BP Hopes Cap Will Keep Oil From Escaping
STEVE INSKEEP, host:
It's MORNING EDITION, from NPR News. Good morning. I'm Steve Inskeep.
Something finally went as planned for the engineers at BP - maybe. Yesterday, the company finally managed to slice off a damaged pipe that was spewing oil. Now they have lowered a containment cap over the well head. We do not know yet how much difference that will make with America's biggest oil spill. And President Obama is cancelling a trip to Asia, heading again to the Gulf.
NPR's science correspondent Richard Harris is covering this story. He's in our studios. Richard, good morning.
RICHARD HARRIS: Good morning, Steve.
INSKEEP: So what is this cap?
HARRIS: Well, you can think of it as a giant funnel, upside down over the well. And basically, the skinny end of this funnel is a mile-long tube that goes all the way up to a ship on the surface. And basically, the idea is to have this funnel capture the oil as its spewing out of the well, and eventually coax it up the tube, bring up to a ship on the surface, separate out the oil, put it in tankers and burn off all the natural gas that's coming up with it.
INSKEEP: So, in theory, you have a problem solved - in theory.
HARRIS: In theory, but it's a very tricky operation. It took them - I watched them yesterday. It was a very dramatic and slow-motion drama at that yesterday, because it went on for hours and hours. But nothing is easy at 5,000 feet, as everyone keeps saying. But basically, they've moved this funnel very, very gradually over towards the top of the well head, after they had cut off this big pipe, which they use - by the way, they use sort of hydraulic pruning shears.
You can think of these enormous devices just snipped this thing off, and then took a while to clean that area up and create something that this funnel could fit on top of.
But every time that funnel moved, it had - or towards the end of the evening, it had giant plumes of green stuff, which was presumably methyl alcohol, that -it was part of the whole process. And as it moved over, basically, the ship on the surface that was holding the funnel was moving, too. So moving - it was actually - the ship was moving to move the funnel directly in place at around 9:30...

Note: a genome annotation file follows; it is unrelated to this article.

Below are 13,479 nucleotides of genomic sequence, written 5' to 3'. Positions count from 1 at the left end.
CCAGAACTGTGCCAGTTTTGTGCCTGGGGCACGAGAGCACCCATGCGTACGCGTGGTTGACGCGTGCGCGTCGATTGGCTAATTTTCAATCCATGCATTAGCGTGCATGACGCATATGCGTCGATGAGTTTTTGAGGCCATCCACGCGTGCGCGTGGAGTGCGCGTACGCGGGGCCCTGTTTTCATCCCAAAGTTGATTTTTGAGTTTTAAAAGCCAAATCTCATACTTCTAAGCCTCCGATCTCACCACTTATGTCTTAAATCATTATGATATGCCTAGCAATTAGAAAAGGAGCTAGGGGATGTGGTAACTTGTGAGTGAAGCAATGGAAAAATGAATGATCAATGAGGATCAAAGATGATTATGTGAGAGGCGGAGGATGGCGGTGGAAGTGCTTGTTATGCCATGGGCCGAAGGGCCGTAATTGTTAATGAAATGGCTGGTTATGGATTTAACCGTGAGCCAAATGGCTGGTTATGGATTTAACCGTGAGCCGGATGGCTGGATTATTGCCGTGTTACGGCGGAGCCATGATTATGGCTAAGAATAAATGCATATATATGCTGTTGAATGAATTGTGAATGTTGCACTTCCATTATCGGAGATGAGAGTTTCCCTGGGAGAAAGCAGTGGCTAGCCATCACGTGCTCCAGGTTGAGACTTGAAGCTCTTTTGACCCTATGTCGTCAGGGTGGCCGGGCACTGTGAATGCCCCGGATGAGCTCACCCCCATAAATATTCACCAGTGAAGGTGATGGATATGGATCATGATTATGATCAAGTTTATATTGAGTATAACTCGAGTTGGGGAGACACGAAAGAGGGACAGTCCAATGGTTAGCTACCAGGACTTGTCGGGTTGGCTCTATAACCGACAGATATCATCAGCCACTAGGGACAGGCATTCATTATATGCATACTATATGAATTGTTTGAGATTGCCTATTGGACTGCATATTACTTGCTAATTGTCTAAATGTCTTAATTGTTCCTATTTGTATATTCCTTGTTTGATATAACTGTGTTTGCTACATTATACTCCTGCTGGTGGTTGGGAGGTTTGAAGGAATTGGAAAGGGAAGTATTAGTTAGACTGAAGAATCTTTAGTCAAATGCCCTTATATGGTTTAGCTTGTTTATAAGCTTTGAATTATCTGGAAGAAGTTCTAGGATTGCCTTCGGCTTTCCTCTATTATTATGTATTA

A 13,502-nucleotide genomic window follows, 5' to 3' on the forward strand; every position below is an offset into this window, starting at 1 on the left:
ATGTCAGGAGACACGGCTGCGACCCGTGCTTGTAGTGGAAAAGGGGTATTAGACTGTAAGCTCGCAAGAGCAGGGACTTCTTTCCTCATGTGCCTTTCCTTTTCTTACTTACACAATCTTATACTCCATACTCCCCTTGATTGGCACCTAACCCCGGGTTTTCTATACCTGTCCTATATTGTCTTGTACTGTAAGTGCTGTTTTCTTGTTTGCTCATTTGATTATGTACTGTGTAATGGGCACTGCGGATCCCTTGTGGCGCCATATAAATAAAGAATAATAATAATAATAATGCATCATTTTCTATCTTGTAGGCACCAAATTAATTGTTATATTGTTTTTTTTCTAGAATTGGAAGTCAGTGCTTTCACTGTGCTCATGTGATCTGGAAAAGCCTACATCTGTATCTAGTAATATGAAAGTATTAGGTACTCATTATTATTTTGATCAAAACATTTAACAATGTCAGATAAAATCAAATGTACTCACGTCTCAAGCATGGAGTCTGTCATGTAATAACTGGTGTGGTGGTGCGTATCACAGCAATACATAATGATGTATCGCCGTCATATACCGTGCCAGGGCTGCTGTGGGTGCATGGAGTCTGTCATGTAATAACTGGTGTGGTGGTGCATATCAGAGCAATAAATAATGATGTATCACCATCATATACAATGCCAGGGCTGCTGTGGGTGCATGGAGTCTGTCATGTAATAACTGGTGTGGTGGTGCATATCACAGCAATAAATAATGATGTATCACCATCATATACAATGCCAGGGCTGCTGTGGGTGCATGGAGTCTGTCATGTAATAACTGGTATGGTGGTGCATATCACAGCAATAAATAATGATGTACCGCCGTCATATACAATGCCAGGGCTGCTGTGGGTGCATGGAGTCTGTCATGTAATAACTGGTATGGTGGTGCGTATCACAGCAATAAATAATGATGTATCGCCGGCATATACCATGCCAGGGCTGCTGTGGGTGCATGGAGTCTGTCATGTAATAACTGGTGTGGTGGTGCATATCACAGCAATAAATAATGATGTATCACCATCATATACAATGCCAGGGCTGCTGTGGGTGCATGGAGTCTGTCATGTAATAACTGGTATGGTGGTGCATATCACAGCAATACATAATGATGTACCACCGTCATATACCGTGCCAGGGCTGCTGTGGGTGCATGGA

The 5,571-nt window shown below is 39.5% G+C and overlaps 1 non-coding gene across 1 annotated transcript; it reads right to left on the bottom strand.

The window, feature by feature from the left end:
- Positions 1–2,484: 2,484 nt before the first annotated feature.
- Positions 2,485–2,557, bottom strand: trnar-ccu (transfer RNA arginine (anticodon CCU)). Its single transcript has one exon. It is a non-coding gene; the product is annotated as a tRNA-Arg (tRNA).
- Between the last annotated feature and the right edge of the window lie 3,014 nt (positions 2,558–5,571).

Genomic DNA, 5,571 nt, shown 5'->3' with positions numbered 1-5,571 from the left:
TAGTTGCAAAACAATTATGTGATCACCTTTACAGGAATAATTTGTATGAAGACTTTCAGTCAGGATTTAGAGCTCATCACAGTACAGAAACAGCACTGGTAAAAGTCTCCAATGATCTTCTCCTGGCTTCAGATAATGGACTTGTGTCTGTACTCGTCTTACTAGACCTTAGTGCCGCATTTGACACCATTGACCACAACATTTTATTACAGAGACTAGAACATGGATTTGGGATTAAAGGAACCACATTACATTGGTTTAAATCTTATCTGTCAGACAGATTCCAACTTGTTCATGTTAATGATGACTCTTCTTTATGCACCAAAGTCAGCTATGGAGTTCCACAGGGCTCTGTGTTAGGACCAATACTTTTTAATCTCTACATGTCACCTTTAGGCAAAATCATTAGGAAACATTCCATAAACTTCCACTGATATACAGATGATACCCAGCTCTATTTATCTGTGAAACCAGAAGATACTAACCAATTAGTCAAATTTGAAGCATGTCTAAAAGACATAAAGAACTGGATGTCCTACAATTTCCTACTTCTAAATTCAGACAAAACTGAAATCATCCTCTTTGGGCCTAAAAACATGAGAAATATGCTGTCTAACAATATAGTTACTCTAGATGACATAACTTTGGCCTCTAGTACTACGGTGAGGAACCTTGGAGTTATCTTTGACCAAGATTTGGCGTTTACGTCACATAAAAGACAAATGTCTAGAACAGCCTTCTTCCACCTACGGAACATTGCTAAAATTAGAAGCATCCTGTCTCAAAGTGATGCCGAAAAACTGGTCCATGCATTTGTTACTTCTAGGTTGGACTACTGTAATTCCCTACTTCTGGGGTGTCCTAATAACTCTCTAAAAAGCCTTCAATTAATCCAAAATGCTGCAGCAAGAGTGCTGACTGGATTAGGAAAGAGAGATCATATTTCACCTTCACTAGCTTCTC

INSKEEP: Move that thing at the bottom of this mile-long pipe. Amazing.
HARRIS: Exactly. It's just amazing to watch. And about 9:30 at night, the thing went right over the well. And, you know, enormous clouds of oil resulting.
INSKEEP: Well, let's talk about those clouds of oil because, of course, there are live feeds. I'm looking at one here at BP.com, live camera feeds of what's going on underground. And I guess as a layman, what I'd really like to see is a bunch of pipes in the water and nothing else. But what I see are huge clouds of what look oil still spewing up into the ocean.
HARRIS: There still is oil spewing up, and it is really hard to tell from those feeds exactly how much - it's impossible, actually, to tell from those feeds how much oil is actually going up the pipe. It's possible that a significant amount is right now. It's also possible that they're still trying to fine-tune the system and figure out how to draw that oil up without creating methane ice crystals. That's been a problem that has dogged previous attempts to do this.
If that natural gas mixed in with the oil gets in touch with ocean water, it can create these ice crystals that can plug everything up. So that's the main concern. That was why they had that methyl alcohol - that green-tinted stuff -flowing around last night. So...
INSKEEP: Which reminds us how complicated a problem this is. You don't just stick a pipe there and hope that it all spews up to the surface.
HARRIS: That's exactly right. And they've been saying all along that they didn't expect this to capture all the oil. It's still - to your eye and mine, it still looks like an awful lot of oil down there. But it's possible. We don't know. We'll learn later today, I hope, if they're actually able to collect some right now, and if so, how much they are collecting.
INSKEEP: What if this doesn't work?
HARRIS: Well, that's a good question, because BP had a number of other backup plans. Some of them they have had to discard, because the well's condition is so bad, that they can't do some of the backup plans they had.
The other backup plans I've seen are largely fine tuning of this. So you may recall that they have had a couple of other attempts to bring oil up from deep underwater. And those have taken a couple of days to fine tune, so maybe they can just fine-tune this and reduce the amount of oil we see spewing out.
But the backup plans are tweaks, by and large. And so if this doesn't work, the federal government has authorized the use of a lot more dispersants down in the seafloor to at least break up some of this oil and reduce the amount of oil that makes it to the surface.
They are also, of course, drilling this second well and a third well in case the second one fails. And they're...
INSKEEP: Mm-hmm. These are the relief wells.
HARRIS: The so-called relief wells, yeah - although they don't relieve anything. All they do is they provide a channel to put concrete down or cement down to plug up this well. So that's mid-August at the earliest. But that's basically where we're headed.
INSKEEP: And in a couple of seconds: Even if this funnel we're talking about works, it's just a temporary solution until you that that more permanent thing.
HARRIS: Until those wells are plugged. That's right.
INSKEEP: Richard Harris, thanks for your explanations.
HARRIS: My pleasure.
INSKEEP: NPR's science correspondent Richard Harris, in our studios this morning.
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